What Does It Mean To Agapao God?
John 13:35 tells us that one of the ways other people can tell if we are “Christians” or not is if we are sharing God’s Agape Love…
Agape is the supernatural Love of God that is poured into our hearts the moment we invite Christ to take control of our lives. It’s God Himself who comes into our hearts at that moment. He is that Love! (1 John 4:7-8) This personal Love is what makes Christianity so totally different from all the other religions in the world. Christianity is the only religion where God Himself (who is Agape Love) comes to dwell within each of our hearts.
If we are believers and God’s Love dwells in our hearts, one of the questions we must then ask ourselves is: how does that Love show itself in our lives? Does it flow automatically from our hearts out into our lives? Does it come out on its own? Is it produced involuntarily? No way! Romans 14:23 tells us that anything that is “not of faith” will quench God’s Spirit of Love in our hearts and prevent it flowing out into our lives.
What is it, then, that “we” must do in order to release God’s Love? The answer is: learn to love (agapao) Him with all our heart, soul and mind. (Matthew 22:37)
What does loving God really mean? According to the Bible, loving God means totally surrendering ourselves to Him—“with all [our] heart and with all [our] soul and with all [our] mind.” The Greek word for the verb love in this Scripture is agapao, which means “to totally give ourselves over to something.” Agapao is not just an emotional feeling, but what we relinquish our lives to. It’s what we put ﬁrst in our lives. Agapao means a total commitment of our wills and our lives to something.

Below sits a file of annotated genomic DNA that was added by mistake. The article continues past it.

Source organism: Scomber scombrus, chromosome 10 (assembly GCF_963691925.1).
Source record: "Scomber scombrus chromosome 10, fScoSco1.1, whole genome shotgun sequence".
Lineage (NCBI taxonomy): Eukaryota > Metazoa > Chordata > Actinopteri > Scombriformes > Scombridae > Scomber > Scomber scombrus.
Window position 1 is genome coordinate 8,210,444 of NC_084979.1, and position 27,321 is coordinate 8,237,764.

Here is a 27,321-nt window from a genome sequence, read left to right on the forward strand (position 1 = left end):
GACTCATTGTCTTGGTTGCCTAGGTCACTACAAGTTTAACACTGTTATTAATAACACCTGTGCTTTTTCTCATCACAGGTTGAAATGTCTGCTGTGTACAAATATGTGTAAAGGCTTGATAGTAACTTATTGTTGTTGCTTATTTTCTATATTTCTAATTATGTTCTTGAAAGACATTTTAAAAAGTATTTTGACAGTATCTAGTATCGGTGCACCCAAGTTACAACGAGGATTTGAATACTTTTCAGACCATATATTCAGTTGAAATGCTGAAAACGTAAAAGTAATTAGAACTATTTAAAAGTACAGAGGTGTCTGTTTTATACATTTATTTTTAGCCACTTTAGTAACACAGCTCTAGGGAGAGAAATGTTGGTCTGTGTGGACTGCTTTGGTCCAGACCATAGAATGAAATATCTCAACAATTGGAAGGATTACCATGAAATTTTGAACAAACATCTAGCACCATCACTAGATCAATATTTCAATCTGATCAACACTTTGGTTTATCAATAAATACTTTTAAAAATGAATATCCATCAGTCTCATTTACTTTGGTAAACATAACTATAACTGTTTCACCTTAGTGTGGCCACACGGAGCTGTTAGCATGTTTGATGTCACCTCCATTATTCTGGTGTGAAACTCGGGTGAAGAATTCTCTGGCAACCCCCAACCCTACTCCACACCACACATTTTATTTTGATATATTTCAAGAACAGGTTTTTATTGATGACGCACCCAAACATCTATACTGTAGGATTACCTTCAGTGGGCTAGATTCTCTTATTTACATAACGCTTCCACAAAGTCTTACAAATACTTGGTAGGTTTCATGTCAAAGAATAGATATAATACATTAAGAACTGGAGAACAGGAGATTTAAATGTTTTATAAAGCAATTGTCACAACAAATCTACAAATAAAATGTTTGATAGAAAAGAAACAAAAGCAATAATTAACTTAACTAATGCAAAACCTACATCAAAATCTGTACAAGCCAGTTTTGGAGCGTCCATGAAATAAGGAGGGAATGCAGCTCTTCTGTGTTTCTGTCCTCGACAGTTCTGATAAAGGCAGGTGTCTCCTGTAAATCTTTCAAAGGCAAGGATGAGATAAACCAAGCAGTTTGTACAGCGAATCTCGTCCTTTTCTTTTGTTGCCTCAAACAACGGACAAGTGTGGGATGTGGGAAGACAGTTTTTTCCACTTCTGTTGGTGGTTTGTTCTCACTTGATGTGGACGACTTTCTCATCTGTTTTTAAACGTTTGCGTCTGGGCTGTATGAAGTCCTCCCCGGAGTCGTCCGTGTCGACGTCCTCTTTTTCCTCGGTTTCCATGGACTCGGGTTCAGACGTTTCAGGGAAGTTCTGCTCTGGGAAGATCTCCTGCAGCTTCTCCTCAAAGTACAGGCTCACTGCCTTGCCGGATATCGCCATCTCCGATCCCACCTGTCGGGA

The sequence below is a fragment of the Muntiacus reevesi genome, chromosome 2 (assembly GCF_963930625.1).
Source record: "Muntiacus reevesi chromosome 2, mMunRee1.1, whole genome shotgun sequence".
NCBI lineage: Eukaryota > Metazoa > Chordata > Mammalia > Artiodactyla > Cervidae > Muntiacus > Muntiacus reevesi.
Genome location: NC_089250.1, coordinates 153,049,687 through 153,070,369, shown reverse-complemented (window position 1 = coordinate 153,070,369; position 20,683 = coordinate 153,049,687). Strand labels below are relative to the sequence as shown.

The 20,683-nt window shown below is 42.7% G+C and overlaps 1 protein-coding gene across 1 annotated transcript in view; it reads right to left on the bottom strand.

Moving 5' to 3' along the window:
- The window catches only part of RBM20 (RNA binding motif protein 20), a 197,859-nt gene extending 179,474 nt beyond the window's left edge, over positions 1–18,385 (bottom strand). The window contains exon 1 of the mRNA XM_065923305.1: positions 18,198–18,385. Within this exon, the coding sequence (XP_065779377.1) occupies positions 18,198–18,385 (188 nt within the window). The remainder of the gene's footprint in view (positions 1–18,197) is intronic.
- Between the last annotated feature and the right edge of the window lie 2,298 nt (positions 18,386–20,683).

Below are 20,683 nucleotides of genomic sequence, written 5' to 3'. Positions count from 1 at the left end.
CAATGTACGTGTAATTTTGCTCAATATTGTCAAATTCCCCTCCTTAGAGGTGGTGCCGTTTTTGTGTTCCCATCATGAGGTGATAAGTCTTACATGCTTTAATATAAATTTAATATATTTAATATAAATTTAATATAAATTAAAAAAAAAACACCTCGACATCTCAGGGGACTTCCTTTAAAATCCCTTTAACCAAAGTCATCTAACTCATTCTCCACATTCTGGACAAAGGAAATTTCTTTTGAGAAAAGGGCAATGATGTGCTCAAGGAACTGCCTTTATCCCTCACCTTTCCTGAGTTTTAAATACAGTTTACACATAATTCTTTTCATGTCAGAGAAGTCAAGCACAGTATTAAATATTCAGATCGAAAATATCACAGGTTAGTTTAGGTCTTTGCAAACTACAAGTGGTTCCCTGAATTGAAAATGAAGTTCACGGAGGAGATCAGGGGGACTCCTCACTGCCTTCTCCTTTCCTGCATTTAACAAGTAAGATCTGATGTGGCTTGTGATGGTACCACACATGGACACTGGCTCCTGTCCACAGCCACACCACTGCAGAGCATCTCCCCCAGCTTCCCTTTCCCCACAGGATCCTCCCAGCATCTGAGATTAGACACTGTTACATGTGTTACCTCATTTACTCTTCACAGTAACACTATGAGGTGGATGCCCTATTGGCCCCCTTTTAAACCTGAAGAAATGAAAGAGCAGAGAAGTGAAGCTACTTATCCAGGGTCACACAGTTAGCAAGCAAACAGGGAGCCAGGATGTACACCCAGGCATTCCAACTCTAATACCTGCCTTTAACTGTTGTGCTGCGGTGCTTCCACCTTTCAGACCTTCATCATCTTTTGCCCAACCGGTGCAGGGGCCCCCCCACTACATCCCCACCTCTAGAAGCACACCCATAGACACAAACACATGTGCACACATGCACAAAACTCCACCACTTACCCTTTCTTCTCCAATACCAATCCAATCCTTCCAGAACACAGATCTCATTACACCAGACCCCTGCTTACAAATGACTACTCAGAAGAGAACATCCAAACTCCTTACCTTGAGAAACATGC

Now, if I asked you, “Do you love God”? most of you would automatically say, “Yes, of course I do!” But if you are really honest with yourself, how often do you seek to put His will and His desires above your own? How often are you consumed with what He wants for your life and not what you want out of life?
Can you honestly say that you desire God’s will above your own happiness?
This question puts it right into perspective, doesn’t it? People everywhere are seeking happiness and contentment as their ultimate goal. Is this your goal? Or is it to set yourself aside and love God?
Loving God means no longer living for ourselves. Loving Him is a demonstration of complete selﬂessness. Our motive in surrendering ourselves to Him and in doing acts of kindness for others is not to earn His approval or earn our way to heaven, but simply because we want to please Him. This entails continually setting aside our own thoughts, emotions and desires, and doing what He wants.
A Beautiful Example
Let me share with you a beautiful example of this: Many years ago, I met a woman who was in a terrible marital situation. She was totally convinced, however, that God wanted her to stay in her marriage in spite of the circumstances. Her husband no longer loved her and he had told her so in every way possible. When she related some of the appalling things he had done to her, I was absolutely shocked. (Now none of these things were sexually deviant, evil or weird in any way, but just plain mean.)
I remember thinking to myself, “How could anyone be expected to stay and withstand such cruel behavior”? Her husband had simply tired of her, wanted her out of his life and was pushing her to file for divorce first (it was financially more advantageous to him if she did so). He was thus doing everything he could to make her life miserable.
Certainly she would have been much happier out of the house and away from her tormentor. Yet, she knew that God had not given her permission to leave. And she was more concerned about doing God’s perfect will than her own momentary happiness.
I’ll never forget her, because I too (at the time) was in a difficult marriage, but I had never experienced the things that were happening to her. She made such a big impression on my life.